Audiobooks, another night at the theatre and ancient perfumery
As some of you may have read in my recent post for RSPB’s Feed the Birds Day, one of my favourite ways to read books is in the garden, especially on an autumn morning with a hot drink while watching the birds start their day.
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I also enjoy listening to podcasts and would love to be able to listen to audiobooks, but for some reason I can’t concentrate on them at all. I either just completely zone out and find myself not having a clue what’s going on, or fall asleep(!), though that’s quite useful if I’m having trouble dropping off.
Reading Hear All About It by Paula Harmon recently though, I was reminded of the Teddy Ruxpin I had as a child.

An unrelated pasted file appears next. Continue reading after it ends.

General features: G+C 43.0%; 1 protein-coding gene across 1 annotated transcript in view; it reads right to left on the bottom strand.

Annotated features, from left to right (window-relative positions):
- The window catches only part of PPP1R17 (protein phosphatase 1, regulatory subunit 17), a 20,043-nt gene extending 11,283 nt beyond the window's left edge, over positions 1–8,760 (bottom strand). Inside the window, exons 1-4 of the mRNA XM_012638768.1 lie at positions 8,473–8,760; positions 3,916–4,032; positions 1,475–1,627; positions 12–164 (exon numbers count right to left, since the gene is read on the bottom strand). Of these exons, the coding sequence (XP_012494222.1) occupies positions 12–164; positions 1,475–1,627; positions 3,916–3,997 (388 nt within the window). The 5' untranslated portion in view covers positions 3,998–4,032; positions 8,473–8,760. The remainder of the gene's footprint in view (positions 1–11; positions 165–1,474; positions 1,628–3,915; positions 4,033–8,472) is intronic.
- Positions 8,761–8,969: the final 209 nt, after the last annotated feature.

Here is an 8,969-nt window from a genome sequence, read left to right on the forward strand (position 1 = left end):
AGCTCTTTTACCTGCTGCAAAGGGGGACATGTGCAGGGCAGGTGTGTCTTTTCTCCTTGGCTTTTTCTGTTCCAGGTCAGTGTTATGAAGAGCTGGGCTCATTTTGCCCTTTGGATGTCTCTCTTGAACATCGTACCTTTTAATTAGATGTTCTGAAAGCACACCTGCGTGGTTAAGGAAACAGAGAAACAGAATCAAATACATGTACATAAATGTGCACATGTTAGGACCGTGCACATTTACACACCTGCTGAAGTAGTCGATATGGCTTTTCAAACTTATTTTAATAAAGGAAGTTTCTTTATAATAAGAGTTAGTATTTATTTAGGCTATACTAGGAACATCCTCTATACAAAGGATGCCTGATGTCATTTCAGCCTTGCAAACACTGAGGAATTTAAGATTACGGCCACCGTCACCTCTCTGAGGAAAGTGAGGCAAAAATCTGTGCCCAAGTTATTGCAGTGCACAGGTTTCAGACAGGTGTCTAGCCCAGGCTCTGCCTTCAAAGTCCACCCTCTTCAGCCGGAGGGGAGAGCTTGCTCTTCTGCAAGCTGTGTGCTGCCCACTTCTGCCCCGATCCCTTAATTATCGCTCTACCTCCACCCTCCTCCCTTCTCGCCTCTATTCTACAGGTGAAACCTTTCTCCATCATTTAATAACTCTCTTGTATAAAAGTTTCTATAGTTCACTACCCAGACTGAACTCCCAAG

Like the Disney stories Paula refers to, Teddy Ruxpin would tell the story (recorded on the tape) while you read along - I had the Airship story shown in the picture and have had an ambition to fly in a hot air balloon ever since. Sadly the closest I got was being bought a hot air balloon ride for my thirtieth, which was cancelled due to three stormy Yorkshire days and then refunded. My later encounter with Dorothy’s failed hot air balloon ride only made it seem more like the best ever transportation, although a magical pair of glitter shoes obviously come a close second, providing I managed to get a pair in a colour other than red - I actually have a tattoo of the slippers and argued for ages with my tattooist about my “bizarre” request to colour them blue…
I can’t remember now how you knew to turn the page for the Teddy Ruxpin stories, but I have vague memories of him blinking or turning his head or something equally impressive to 1980s children.